Objective: To examine the relative effects of high blood pressure (HBP) and obesity on left ventricular mass (LVM) among African-American adolescents; and if metabolic or inflammatory factors contribute to LVM.
Study design: Using a 2 × 2 design, African-American adolescents were stratified by body mass index percentile (body mass index <95th percentile = non-obese; ≥ 95th percentile = obese) and average blood pressure (BP) (normal BP <120/80 mm Hg; HBP ≥ 120/80). Glucose, insulin, insulin resistance, lipids, and inflammatory cytokines were measured. From echocardiography measures of LVM, calculated LVM index (LVMI) ≥ 95th percentile defined left ventricular hypertrophy (LVH).
Results: Data included 301 adolescents (48% female), mean age 16.2 years, 51% obese, and 29% HBP. LVMI was highest among adolescents with both obesity and HBP. The multiplicative interaction of obesity and HBP on LVH was not significant (OR = 2.35, P = .20) but the independent additive associations of obesity and HBP with log-odds of LVH were significant; obesity OR = 3.26, P < .001; HBP OR = 2.92, P < .001. Metabolic and inflammatory risk factors were associated with obesity, but had no independent association with LVMI. Compared with those with average systolic BP (SBP) <75th percentile, adolescents with SBP from the 75th percentile to 90th percentile had higher LVMI (33.2 vs 38.7 g/m(2.7), P < .001) and greater LVH (18% vs 43%, P < .001), independent of obesity.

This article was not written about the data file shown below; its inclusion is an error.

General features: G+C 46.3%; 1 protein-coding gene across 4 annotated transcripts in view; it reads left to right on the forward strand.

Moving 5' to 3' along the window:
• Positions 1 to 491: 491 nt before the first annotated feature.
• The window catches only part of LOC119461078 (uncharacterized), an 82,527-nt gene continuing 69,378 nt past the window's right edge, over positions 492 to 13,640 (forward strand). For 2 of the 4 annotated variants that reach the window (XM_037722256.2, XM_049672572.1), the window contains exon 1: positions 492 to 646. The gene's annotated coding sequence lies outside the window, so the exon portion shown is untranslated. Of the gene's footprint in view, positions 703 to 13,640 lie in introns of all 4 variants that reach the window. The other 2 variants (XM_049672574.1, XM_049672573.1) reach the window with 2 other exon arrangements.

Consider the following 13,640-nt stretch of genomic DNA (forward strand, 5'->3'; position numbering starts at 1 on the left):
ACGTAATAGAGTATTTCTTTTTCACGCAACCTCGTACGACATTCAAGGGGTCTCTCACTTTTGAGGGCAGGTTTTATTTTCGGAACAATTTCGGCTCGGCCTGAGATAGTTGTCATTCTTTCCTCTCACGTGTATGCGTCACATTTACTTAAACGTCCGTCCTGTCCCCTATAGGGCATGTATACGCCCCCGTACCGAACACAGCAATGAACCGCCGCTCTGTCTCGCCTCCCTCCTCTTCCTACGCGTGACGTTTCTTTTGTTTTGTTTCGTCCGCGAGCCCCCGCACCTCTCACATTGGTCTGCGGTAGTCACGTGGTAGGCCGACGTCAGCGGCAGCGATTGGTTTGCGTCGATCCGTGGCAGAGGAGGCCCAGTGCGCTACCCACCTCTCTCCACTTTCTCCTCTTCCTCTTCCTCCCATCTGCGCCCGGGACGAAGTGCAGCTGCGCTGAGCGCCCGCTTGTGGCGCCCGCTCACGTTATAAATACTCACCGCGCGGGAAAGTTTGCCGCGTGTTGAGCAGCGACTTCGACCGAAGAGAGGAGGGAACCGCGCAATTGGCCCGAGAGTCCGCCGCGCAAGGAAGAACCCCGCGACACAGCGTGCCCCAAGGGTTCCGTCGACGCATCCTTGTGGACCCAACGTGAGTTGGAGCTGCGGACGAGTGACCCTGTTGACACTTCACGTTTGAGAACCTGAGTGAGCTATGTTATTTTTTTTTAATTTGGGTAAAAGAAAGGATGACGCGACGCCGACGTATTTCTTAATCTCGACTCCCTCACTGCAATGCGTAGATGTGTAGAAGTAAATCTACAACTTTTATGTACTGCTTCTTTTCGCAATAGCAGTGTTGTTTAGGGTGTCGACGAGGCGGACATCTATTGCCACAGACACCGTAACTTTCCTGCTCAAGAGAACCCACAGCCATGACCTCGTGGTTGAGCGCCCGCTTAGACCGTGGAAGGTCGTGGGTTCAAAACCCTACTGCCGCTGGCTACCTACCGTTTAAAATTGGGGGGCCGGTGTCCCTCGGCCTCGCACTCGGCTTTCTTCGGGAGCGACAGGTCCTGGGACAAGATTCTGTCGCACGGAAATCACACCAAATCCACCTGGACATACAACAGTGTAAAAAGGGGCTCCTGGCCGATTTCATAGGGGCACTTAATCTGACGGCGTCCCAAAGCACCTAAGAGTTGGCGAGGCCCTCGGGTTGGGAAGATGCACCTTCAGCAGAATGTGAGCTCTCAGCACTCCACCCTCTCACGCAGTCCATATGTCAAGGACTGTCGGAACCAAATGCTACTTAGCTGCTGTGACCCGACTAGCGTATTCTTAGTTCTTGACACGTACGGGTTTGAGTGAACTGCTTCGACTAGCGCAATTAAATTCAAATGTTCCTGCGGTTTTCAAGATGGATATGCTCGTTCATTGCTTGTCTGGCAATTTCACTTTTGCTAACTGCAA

Conclusions: Prevalence of LVH is highest among African-American adolescents with average BP ≥ 120/80 mm Hg and obesity. There also is an independent association of LVMI with BP, beginning at the 75th SBP percentile.
Copyright © 2013 Mosby, Inc. All rights reserved.